Key business takeaways from the Energy White Paper

Plant and light bulb growing in the ground depicting green energy

What will the energy system look like over the next decade and how will net zero transition policies affect your organisation?

The government has put green recovery at the heart of its economic policy and its Energy White Paper explains how the UK will decarbonise all sectors and move to a net zero future. The report sets out the substantial action to be taken to cut emissions by 230 million metric tonnes over the next 10 years, while supporting 220,000 jobs.

The Energy White Paper builds on the Prime Minister’s 10-point plan for a ‘green industrial revolution’ announced in November, to ensure the UK delivers affordably on its legally binding net zero 2050 commitment.

With the UK hosting both the G7 summit and COP26 climate summit this year, the government is positioning itself as an international climate leader and will follow-up on the Energy White Paper, with sector-specific decarbonisation strategies in the coming months.

How the Energy White Paper will change your approach to business energy

In line with green energy policymaking, you’ll be required to make some radical changes over the coming decade, such as shifting to zero-emission transport; making much wider use of net zero energy sources and finding new ways of heating your business.

The Energy White paper covers both domestic and business energy, but we’re focussing on the major announcements that affect business and public sector organisations. Below we examine the key policies and commitments that will require you to change your approach to energy.

1. Shift to zero emission electric vehicles (EVs)

One of the boldest climate action policies announced by the government is a ban on the sale of new petrol and diesel cars and vans from 2030 – ten years sooner than originally planned.  This is backed by funding to support industry and consumers to make the switch to cleaner vehicles.

Further details on the phase-out plans for petrol and diesel vehicles will be made clearer in the government’s Transport Decarbonisation Plan, which is scheduled for publication in the coming months.

The Energy White Paper sets out a plan to invest £1.3 billion to accelerate the rollout of EV charging points across homes, streets and motorways, as well as another £1 billion to support the purchase and development of EVs themselves, such as funding for battery production.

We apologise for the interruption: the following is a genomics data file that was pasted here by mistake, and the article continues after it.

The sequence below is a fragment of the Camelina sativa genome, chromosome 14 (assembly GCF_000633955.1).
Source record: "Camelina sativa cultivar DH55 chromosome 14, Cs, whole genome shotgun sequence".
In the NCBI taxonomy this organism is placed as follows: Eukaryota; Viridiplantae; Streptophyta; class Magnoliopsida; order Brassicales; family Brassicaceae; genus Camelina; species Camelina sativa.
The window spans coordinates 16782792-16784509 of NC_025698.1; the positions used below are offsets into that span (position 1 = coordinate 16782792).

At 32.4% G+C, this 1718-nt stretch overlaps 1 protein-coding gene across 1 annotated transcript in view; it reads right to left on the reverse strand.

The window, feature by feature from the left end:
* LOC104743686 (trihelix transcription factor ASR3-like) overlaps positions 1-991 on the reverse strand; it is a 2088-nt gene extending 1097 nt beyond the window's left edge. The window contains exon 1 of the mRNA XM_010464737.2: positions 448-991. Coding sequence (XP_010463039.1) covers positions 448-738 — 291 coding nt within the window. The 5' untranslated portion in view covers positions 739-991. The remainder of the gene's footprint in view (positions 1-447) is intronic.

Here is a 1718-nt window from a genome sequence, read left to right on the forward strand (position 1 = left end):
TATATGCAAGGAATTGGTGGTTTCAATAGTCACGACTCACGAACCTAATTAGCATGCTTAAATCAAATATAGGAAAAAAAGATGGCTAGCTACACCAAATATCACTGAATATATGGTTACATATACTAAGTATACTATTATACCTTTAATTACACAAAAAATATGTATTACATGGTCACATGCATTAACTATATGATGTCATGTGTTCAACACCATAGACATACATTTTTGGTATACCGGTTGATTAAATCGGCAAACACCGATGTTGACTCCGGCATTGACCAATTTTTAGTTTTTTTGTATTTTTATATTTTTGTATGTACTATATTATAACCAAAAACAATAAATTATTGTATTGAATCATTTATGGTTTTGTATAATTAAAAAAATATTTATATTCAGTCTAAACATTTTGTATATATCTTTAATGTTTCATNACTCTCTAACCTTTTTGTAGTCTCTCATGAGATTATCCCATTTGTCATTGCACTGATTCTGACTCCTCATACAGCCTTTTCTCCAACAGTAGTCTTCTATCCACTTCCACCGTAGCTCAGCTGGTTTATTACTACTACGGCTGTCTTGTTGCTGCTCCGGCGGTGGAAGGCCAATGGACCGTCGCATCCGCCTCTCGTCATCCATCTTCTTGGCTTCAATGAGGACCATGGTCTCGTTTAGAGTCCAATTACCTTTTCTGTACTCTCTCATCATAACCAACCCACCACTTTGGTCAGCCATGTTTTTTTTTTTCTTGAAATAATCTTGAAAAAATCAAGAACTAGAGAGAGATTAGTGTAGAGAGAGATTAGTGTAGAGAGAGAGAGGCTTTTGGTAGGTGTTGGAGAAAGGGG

Start planning your switch to zero emission vehicles

Businesses are leading the transition to electric vehicles at pace – taking advantage of falling costs, technology advances and generous financial incentives to support their carbon reduction ambitions.

Installing electric vehicle workplace charging is now achievable, affordable and scalable for all businesses – not just major corporations with large fleets.  By partnering with an authorised installer for the Office for Low Emission Vehicles’ (OLEV) Workplace Charging Scheme (WCS) your business can access government grants to help fund the cost of installation for your company vehicles, or for cars owned by employees and customers . In addition, British Gas business offers its customers flexible finance options and two years interest free credit on the installation cost.

Transitioning to EV is affordable with lower running costs.


2. Creating greener, more efficient buildings

The government states that the biggest emissions savings laid out in the white paper are expected to come from buildings, as illustrated by the report’s chart below.

Estimated cumulative emission savings to 2032 from the Energy White Paper

Gas boilers will be gradually removed and replaced with cleaner alternatives. By the mid-2030s, the government hopes that all newly installed heating systems will be low carbon models or be appliances that are hydrogen-ready for future conversion to hydrogen supply. However, the government says it expects gas to continue to play a role for at least the next 10 years. In the near term, businesses can decarbonise their heating and power requirements by switching to a green business energy tariff where the energy supplied comes from renewable sources.

Decarbonisation of heat will require multiple solutions, including heat pumps, hydrogen, green gas and heat networks.

One of the key goals is a massive ramping-up of electric heat pump installation from 30,000 per year to 600,000 per year by 2028.

The potential for hydrogen heating is also being explored, with a proposal for a pilot hydrogen-heated town before 2030. One option could be to adapt existing gas infrastructure for hydrogen distribution, which relates to the government’s plan to consult on the role of “hydrogen-ready” boilers next year.